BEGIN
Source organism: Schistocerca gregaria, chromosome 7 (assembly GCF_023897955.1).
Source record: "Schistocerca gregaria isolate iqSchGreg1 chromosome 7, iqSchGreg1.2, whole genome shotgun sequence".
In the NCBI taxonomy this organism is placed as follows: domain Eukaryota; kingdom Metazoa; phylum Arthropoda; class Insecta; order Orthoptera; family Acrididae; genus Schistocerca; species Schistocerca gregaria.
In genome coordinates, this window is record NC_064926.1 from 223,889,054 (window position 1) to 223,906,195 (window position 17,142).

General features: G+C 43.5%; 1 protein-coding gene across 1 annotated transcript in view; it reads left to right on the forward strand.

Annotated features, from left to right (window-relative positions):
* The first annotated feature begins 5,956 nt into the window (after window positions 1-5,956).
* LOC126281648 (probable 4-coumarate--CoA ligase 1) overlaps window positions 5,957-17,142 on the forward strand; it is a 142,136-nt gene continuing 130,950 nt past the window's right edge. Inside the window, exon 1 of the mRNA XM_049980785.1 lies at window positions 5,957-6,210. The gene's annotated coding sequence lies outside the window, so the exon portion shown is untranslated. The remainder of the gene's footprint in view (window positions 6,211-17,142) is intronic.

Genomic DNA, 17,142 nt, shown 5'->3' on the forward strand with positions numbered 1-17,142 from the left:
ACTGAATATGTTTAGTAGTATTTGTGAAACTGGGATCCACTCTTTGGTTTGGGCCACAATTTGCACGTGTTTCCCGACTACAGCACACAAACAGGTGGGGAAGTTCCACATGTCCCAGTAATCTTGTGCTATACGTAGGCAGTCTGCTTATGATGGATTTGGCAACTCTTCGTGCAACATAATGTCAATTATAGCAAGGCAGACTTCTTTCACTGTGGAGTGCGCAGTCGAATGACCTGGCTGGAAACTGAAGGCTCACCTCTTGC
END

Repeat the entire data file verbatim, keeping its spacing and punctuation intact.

Source organism: Schistocerca gregaria, chromosome 7 (assembly GCF_023897955.1).
Source record: "Schistocerca gregaria isolate iqSchGreg1 chromosome 7, iqSchGreg1.2, whole genome shotgun sequence".
In the NCBI taxonomy this organism is placed as follows: domain Eukaryota; kingdom Metazoa; phylum Arthropoda; class Insecta; order Orthoptera; family Acrididae; genus Schistocerca; species Schistocerca gregaria.
In genome coordinates, this window is record NC_064926.1 from 223,889,054 (window position 1) to 223,906,195 (window position 17,142).

General features: G+C 43.5%; 1 protein-coding gene across 1 annotated transcript in view; it reads left to right on the forward strand.

Annotated features, from left to right (window-relative positions):
* The first annotated feature begins 5,956 nt into the window (after window positions 1-5,956).
* LOC126281648 (probable 4-coumarate--CoA ligase 1) overlaps window positions 5,957-17,142 on the forward strand; it is a 142,136-nt gene continuing 130,950 nt past the window's right edge. Inside the window, exon 1 of the mRNA XM_049980785.1 lies at window positions 5,957-6,210. The gene's annotated coding sequence lies outside the window, so the exon portion shown is untranslated. The remainder of the gene's footprint in view (window positions 6,211-17,142) is intronic.

Genomic DNA, 17,142 nt, shown 5'->3' on the forward strand with positions numbered 1-17,142 from the left:
ACTGAATATGTTTAGTAGTATTTGTGAAACTGGGATCCACTCTTTGGTTTGGGCCACAATTTGCACGTGTTTCCCGACTACAGCACACAAACAGGTGGGGAAGTTCCACATGTCCCAGTAATCTTGTGCTATACGTAGGCAGTCTGCTTATGATGGATTTGGCAACTCTTCGTGCAACATAATGTCAATTATAGCAAGGCAGACTTCTTTCACTGTGGAGTGCGCAGTCGAATGACCTGGCTGGAAACTGAAGGCTCACCTCTTGC